Paradoxically, instruction in Inuktitut above the lowest grades would impede preservation of the language. Yes, students should write essays in Inuktitut — assuming they are required to write essays in any language, as they seldom are now.
But English is the language of maths and science, of computers, entertainment and modern business and commerce. It is probably impractical to develop an Inuktitut scientific and technological vocabulary. There are enough challenges already with English-only use in air traffic control and with medical prescriptions.
Too many young Inuit barely know enough Inuktitut or English to function adequately in either language, let alone to take advantage of today’s exciting opportunities. I know of young Inuit who regard Inuktitut as the language of second-class citizenship, and they don’t care to use it. They regard English as the language of the world they see all around them and on television, and as the language of the world they want to join as equal citizens.
Young people know that who you are is not just what language you speak but what you do. A report on suicide for the Royal Commission on Aboriginal Peoples illustrates the challenge in these terms: “Aboriginal youth described both exclusion from the dominant society and alienation from the now-idealized but once-real “life on the land” that is stereotypically associated with aboriginality. The terrible emptiness of feeling strung between two cultures and psychologically at home in neither has been described … in testimony before the Commission.”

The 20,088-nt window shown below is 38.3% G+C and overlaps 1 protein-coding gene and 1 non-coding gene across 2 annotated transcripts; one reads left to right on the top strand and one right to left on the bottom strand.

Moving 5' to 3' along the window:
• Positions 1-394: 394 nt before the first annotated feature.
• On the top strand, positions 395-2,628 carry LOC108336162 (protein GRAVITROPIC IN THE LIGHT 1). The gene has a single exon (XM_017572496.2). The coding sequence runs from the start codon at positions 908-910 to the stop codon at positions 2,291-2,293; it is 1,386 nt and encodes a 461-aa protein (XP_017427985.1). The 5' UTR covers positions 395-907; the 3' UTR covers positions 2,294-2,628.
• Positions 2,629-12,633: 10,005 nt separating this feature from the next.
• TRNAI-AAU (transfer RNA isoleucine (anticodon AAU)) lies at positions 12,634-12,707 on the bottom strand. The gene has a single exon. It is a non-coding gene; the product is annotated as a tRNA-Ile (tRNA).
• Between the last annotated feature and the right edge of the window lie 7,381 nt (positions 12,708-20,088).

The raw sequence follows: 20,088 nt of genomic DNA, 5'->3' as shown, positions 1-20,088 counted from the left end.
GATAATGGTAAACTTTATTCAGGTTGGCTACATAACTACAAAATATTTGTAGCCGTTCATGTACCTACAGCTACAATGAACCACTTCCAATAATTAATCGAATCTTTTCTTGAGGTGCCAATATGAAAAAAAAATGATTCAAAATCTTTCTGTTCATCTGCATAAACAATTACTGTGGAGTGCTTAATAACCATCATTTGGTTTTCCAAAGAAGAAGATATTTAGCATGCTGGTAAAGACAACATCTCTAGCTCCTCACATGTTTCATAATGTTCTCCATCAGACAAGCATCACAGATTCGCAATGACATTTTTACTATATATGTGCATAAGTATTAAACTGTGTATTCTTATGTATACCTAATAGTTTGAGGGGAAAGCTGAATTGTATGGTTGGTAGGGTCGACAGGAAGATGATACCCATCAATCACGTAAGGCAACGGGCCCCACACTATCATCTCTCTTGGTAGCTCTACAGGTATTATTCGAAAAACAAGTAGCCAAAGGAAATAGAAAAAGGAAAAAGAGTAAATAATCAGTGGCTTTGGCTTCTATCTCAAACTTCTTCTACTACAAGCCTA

I believe the primary reason why Inuit have the world’s highest male youth suicide rate is that young people are not educated and trained for a healthy and productive life — as the UN Charter on the Rights of the Child requires. Few people in rewarding and well-paid jobs commit suicide.
The report quotes consultant Thomas Berger approvingly: “The success of Nunavut will ultimately be measured by the extent to which Inuit are able to participate in their own government and in the changing economic life of the Arctic.”
However, as far back as 1925 the great Canadian anthropologist Diamond Jenness said essentially the same thing! So, in 1967, did the Carrothers Royal Commission.
No government administrators, nor the ubiquitous Mr. Berger, have even now competently addressed the questions: What is the goal of education for Inuit, and how do we achieve it? In Scandinavia most young people get a thorough education and become fluent in two languages, as do many Chinese Canadians. So why not Inuit?
It’s bureaucrat-speak to rely mindlessly on legislation and to call for Inuit to “embrace” Inuktitut. Language preservation requires economic self-reliance. There are far more jobs in the Arctic, and in providing services for the Arctic, than there are Inuit of employable age. In the longer term, few Inuit need to be challenged by unemployment, homelessness, despair and suicide, and Inuit should not need the annual subvention of $40,000 per person (not per family) from southern taxpayers.
With their population doubling every twenty years, Inuit can’t count on getting that forever, inadequate as it is even now for their needs.
Colin Alexander was publisher of the Yellowknife News of the North, and the senior consultant on education for the Ontario Royal Commission on the Northern Environment.